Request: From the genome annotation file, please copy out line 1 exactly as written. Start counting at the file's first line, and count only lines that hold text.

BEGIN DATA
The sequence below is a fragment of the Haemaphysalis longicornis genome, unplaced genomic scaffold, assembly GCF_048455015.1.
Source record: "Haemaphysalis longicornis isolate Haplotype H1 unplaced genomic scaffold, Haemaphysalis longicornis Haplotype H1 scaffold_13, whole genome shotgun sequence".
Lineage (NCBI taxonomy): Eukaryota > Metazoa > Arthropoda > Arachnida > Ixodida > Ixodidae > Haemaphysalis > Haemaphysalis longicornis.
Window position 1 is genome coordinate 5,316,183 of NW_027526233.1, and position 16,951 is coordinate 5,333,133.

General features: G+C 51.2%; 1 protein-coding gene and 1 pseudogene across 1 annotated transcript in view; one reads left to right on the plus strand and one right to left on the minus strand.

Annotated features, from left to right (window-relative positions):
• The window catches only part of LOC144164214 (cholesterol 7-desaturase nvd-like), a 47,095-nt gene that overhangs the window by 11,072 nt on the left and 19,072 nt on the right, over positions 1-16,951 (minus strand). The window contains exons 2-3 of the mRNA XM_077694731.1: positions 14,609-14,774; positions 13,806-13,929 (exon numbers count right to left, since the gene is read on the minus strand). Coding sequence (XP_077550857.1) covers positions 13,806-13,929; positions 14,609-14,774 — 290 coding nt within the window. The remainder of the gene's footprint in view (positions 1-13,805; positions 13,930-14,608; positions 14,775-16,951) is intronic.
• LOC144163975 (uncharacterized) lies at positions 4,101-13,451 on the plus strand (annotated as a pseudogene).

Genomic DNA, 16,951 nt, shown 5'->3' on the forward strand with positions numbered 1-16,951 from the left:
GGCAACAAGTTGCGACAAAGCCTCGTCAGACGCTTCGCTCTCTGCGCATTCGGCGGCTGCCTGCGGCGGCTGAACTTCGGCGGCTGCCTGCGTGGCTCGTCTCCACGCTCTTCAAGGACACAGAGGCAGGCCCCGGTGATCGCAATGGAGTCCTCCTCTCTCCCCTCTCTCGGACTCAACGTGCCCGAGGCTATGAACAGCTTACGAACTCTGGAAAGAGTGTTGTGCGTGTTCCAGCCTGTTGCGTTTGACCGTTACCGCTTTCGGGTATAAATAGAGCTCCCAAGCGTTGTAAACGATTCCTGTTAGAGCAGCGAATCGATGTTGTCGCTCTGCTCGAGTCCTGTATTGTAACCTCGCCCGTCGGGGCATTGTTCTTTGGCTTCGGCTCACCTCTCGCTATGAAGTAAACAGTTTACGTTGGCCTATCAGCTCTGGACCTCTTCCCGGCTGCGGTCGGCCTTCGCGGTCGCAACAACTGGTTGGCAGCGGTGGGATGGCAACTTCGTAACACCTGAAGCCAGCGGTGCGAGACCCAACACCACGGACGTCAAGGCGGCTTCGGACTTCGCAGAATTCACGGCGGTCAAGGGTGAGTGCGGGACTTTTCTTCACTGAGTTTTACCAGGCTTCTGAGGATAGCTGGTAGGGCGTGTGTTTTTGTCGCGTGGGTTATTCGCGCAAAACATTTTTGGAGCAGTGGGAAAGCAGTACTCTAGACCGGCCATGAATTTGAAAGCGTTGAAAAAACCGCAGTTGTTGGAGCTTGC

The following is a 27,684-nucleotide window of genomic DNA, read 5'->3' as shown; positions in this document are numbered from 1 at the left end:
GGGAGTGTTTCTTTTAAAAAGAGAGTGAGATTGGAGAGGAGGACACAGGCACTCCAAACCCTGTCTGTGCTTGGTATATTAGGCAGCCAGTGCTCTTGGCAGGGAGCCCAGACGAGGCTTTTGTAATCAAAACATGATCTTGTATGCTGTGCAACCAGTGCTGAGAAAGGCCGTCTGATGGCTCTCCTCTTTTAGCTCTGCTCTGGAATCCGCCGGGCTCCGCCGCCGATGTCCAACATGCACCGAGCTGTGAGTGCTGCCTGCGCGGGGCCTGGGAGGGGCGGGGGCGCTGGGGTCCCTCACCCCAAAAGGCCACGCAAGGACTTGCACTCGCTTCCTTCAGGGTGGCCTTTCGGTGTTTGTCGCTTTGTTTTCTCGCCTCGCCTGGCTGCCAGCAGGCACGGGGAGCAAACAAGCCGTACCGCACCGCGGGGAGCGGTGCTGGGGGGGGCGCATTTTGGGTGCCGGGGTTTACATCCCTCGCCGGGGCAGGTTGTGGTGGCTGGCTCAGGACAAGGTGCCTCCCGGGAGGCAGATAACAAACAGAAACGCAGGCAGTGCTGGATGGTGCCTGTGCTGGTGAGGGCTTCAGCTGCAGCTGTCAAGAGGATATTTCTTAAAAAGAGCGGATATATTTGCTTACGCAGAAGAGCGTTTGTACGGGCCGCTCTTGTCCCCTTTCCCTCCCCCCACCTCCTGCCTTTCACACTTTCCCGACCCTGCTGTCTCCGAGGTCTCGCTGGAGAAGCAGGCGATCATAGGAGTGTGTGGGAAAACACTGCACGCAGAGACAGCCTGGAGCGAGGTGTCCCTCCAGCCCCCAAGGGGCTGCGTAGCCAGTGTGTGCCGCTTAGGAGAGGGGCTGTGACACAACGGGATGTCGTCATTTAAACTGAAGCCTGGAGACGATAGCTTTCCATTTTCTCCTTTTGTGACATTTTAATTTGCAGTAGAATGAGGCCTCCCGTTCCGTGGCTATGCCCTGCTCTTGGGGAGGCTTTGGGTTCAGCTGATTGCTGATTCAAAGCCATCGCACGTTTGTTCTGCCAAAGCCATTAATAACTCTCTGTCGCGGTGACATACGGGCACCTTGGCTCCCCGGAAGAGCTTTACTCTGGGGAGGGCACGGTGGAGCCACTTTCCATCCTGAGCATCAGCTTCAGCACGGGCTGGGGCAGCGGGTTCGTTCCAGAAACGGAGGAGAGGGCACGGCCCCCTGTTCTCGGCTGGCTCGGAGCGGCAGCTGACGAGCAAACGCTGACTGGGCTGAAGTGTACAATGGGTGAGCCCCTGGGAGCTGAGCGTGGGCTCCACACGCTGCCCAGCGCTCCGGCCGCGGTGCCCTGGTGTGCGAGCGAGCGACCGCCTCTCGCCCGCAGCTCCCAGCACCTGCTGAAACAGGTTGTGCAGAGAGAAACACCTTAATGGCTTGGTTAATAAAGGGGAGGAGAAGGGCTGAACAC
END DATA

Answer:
The sequence below is a fragment of the Haemaphysalis longicornis genome, unplaced genomic scaffold, assembly GCF_048455015.1.